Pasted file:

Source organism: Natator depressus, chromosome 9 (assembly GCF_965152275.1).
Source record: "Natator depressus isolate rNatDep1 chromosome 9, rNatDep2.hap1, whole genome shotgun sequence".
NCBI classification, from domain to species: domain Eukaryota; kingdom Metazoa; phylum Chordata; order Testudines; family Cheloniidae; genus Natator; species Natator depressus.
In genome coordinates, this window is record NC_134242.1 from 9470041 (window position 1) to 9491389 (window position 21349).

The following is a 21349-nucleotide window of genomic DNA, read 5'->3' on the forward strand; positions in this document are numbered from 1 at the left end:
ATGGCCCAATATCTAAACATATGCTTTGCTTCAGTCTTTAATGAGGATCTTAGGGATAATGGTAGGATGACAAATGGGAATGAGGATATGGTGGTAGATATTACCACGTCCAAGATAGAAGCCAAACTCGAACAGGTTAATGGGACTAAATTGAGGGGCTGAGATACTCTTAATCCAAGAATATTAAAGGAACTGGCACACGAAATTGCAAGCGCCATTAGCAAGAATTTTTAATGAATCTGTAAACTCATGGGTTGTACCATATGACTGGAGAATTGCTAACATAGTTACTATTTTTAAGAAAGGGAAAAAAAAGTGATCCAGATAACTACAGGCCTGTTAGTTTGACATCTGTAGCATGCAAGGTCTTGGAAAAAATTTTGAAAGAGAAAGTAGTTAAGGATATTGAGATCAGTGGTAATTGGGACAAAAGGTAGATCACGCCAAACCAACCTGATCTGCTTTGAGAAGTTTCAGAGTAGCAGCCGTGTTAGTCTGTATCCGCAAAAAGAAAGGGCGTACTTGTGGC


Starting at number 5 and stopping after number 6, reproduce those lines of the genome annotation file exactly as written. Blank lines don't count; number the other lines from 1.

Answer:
The following is a 21349-nucleotide window of genomic DNA, read 5'->3' on the forward strand; positions in this document are numbered from 1 at the left end:
ATGGCCCAATATCTAAACATATGCTTTGCTTCAGTCTTTAATGAGGATCTTAGGGATAATGGTAGGATGACAAATGGGAATGAGGATATGGTGGTAGATATTACCACGTCCAAGATAGAAGCCAAACTCGAACAGGTTAATGGGACTAAATTGAGGGGCTGAGATACTCTTAATCCAAGAATATTAAAGGAACTGGCACACGAAATTGCAAGCGCCATTAGCAAGAATTTTTAATGAATCTGTAAACTCATGGGTTGTACCATATGACTGGAGAATTGCTAACATAGTTACTATTTTTAAGAAAGGGAAAAAAAAGTGATCCAGATAACTACAGGCCTGTTAGTTTGACATCTGTAGCATGCAAGGTCTTGGAAAAAATTTTGAAAGAGAAAGTAGTTAAGGATATTGAGATCAGTGGTAATTGGGACAAAAGGTAGATCACGCCAAACCAACCTGATCTGCTTTGAGAAGTTTCAGAGTAGCAGCCGTGTTAGTCTGTATCCGCAAAAAGAAAGGGCGTACTTGTGGC